…Paper? Table? I don’t know, you get what I mean.

I wanted to actualize my ideas and put them to the test, but this had two major problems: I wasn’t good enough to optimize said ideas how I saw fit, and other players simply didn’t care about anything but winning. Not to say that I didn’t want to win, but I wanted to win on my terms. It’s an issue I still struggle with to this day in fighting games, non stop. I am a creative at heart, despite not having much creative talent, deckbuilding was one of the few ways I could put my all into something. No one cares about any of that when it comes to competition though, so I just fell short a lot of the time.

Now, I don’t think I was horrible at the game or anything. I struggled with actually solving problems at a reasonable pace, I often hit a mental block when I’m overwhelmed, or make plays without thinking about them. I don’t know what that means for me as a person, but it was just something I could never shake, and it showed in my gameplay.

The infamous Gifts Ungiven for three cards is one of the most embarrassing things I’ve ever done in my years of competing in anything. To this day, I couldn’t explain to you why I did it. I thought the card worked differently than it did. I could blame people not correcting me when I mentioned it a while beforehand, but ultimately, it’s on me. I make many blunders like this, and I’d be lying if I said I wouldn’t make the same mistakes again. I often find it very weird how people are capable of never making the same mistake twice, but that’s a bit of a tangent.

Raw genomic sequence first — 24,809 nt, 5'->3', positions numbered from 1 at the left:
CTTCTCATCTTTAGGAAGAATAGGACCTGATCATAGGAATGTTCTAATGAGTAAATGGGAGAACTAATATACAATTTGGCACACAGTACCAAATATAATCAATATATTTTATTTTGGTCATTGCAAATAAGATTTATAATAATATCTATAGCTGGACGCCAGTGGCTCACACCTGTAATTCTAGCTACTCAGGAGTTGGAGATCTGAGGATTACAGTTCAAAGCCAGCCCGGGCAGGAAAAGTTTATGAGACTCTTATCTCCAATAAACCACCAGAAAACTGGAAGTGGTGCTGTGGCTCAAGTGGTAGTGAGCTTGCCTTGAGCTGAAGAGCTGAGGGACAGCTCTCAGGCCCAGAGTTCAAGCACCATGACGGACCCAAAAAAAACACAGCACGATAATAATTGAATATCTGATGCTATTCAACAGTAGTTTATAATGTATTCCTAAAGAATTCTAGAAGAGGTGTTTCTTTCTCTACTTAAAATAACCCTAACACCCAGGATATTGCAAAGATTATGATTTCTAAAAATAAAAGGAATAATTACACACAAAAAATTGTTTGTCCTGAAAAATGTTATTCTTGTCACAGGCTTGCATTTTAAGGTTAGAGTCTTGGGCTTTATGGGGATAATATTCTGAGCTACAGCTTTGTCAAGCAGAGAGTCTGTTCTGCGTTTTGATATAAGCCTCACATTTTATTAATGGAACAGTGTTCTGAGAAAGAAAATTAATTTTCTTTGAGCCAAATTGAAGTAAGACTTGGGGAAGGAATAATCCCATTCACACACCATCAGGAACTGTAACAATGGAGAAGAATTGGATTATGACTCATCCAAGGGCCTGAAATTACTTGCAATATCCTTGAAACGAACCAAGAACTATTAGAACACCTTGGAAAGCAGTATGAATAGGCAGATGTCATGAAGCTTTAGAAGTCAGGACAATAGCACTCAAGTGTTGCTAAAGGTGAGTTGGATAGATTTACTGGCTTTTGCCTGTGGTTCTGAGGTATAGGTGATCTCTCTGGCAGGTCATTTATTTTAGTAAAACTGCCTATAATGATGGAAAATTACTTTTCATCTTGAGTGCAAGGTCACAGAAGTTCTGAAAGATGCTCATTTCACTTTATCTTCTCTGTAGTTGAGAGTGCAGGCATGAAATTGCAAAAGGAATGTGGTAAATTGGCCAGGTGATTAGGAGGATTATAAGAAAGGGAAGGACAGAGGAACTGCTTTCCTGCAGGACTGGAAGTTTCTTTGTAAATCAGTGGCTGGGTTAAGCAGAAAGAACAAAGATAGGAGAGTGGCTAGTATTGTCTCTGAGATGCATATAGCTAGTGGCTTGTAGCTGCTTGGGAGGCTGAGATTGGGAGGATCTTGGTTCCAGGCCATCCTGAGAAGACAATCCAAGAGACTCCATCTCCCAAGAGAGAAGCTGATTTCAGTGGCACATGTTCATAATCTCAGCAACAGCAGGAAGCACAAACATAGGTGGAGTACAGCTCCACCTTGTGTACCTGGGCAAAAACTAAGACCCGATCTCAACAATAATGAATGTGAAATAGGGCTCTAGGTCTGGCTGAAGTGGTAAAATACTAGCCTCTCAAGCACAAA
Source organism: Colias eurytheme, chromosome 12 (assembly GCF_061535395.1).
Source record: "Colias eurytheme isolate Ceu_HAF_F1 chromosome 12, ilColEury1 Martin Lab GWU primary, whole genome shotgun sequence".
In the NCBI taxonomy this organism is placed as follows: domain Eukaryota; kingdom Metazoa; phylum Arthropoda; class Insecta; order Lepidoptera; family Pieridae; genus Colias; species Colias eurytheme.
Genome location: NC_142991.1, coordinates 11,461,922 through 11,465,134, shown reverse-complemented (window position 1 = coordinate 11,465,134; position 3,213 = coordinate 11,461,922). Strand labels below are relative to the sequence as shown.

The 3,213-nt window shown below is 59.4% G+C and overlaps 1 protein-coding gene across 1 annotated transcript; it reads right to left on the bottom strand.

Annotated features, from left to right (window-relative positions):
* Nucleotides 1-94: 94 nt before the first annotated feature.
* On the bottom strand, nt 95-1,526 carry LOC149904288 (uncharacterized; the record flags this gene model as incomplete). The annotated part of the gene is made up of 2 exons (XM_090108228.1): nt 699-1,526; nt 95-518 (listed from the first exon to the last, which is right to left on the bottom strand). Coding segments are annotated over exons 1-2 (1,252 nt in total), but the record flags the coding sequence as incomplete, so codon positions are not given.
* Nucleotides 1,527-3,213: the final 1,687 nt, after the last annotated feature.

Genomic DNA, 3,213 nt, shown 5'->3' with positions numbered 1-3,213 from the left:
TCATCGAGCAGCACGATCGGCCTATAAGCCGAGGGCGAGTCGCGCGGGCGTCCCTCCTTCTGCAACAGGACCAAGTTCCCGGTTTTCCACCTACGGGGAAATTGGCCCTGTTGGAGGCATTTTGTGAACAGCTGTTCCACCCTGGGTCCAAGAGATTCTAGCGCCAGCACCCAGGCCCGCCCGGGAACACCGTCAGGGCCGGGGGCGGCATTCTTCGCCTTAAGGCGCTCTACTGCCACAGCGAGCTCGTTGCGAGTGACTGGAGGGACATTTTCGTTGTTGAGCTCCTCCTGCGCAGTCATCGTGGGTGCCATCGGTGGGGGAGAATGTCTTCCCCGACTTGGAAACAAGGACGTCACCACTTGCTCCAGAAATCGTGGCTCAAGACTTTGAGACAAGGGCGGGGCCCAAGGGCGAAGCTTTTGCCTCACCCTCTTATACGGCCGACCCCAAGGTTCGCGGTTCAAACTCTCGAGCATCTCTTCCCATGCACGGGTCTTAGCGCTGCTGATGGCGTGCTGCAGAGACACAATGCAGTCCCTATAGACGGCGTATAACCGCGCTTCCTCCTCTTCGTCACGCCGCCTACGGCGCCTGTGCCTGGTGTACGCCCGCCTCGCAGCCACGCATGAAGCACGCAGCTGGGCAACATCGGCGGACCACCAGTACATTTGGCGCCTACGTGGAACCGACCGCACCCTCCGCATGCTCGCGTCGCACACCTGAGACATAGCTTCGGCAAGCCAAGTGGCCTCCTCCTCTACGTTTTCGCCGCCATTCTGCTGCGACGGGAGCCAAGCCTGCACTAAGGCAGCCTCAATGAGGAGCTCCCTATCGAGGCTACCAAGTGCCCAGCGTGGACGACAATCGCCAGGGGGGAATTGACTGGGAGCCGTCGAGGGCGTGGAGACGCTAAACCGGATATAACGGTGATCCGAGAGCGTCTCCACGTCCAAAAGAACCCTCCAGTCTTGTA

Lastly, I think I just never really wanted to move on from what got me into the game in the first place. As I said before, the allure of expressing myself was the big draw, but when it came to wanting to compete, I just couldn’t find a compromise. When it became a job, I needed to treat it like a job. I simply didn’t do that, and I ended up not being able to continue.

I remember Paulo Vitor Damo Da Rosa mentioning in one of my articles a long time ago, that I was caught in this limbo of competitive and casual. I don’t quite remember what he said verbatim, but it’s almost haunting how much of it resonated, even to this day. Maybe I’ll never find that edge to be truly competitive. Maybe I’ll never find a medium I’m comfortable with. Maybe all of that is okay. I couldn’t really tell you right now. I just know that if I had another chance at it; If I were able to do it all over again, I’d do it much differently.

I’m still happy with how I came out of it. Hell, recently I got a lot of praise from Mike Flores on my deckbuilding in my tenure, calling me one of the best deckbuilders of my time. Now I wouldn’t say all of that about myself, but to hear it from one of the legends of the game is pretty flattering.

I just wish I could have done more, is all.

Anthony Lowry (they/he) is a seasoned TCG, MMORPG, and FPS veteran. They are extensively knowledgeable on the intricacies of many competitive outlets, and are always looking for a new challenge in the gaming sphere.